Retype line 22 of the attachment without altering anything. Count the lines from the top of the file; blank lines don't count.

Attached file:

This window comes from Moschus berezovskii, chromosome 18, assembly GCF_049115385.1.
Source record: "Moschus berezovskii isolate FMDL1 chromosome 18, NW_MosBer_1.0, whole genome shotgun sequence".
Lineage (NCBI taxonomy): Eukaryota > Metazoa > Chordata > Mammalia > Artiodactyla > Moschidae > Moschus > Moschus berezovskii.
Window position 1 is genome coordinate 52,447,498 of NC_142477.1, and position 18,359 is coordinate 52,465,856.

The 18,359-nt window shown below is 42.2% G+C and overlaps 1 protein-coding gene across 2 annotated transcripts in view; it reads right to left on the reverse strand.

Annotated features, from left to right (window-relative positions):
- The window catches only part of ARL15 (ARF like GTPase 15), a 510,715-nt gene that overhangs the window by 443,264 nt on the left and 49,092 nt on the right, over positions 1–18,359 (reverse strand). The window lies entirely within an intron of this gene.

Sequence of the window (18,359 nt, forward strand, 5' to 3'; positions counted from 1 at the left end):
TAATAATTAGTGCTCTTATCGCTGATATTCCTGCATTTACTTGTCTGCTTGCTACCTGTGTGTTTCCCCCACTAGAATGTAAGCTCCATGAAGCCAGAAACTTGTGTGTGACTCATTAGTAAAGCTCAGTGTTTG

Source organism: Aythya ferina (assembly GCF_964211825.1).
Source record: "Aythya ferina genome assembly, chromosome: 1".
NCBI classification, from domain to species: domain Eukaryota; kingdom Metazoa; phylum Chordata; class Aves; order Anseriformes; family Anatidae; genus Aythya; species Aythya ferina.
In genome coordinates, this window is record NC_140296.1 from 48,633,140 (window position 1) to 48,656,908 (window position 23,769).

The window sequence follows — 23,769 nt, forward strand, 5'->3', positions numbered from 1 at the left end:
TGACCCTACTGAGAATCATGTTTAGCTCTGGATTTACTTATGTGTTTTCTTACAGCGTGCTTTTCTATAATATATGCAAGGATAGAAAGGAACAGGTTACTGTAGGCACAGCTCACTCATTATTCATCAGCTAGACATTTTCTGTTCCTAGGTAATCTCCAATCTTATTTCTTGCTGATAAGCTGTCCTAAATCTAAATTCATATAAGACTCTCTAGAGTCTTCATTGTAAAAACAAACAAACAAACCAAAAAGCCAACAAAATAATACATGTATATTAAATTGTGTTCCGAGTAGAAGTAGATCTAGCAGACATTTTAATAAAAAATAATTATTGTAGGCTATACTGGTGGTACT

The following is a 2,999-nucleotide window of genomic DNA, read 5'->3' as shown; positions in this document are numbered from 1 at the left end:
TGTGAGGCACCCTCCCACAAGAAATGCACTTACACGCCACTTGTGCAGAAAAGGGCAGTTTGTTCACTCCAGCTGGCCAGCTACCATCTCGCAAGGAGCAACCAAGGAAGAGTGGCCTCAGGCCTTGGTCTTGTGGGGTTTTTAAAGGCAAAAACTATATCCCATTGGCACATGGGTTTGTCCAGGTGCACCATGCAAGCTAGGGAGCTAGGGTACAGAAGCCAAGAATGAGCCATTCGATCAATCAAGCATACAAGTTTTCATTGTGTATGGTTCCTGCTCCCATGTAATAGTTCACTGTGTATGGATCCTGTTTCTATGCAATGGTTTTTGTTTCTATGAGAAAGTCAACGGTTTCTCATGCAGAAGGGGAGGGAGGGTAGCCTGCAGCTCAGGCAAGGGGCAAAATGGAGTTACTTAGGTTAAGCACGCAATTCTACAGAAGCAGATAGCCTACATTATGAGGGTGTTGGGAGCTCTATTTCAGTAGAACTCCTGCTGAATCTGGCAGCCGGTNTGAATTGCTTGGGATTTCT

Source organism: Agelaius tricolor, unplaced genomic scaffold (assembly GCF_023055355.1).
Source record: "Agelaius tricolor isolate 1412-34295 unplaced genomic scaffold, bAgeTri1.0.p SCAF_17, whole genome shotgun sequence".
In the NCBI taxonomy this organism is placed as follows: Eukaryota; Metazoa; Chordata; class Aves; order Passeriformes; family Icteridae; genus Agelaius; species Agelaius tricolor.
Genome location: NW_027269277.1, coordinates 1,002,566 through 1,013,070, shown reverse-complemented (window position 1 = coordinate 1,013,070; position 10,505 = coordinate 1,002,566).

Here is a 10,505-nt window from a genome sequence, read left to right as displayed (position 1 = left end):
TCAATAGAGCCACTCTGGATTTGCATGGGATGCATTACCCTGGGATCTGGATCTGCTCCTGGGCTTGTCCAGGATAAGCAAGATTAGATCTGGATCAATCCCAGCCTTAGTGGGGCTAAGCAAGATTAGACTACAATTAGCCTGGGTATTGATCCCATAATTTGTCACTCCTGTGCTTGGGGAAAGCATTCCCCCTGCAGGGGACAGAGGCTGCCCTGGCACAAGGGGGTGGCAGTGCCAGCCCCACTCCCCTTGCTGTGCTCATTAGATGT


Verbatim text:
Here is a 10,505-nt window from a genome sequence, read left to right as displayed (position 1 = left end):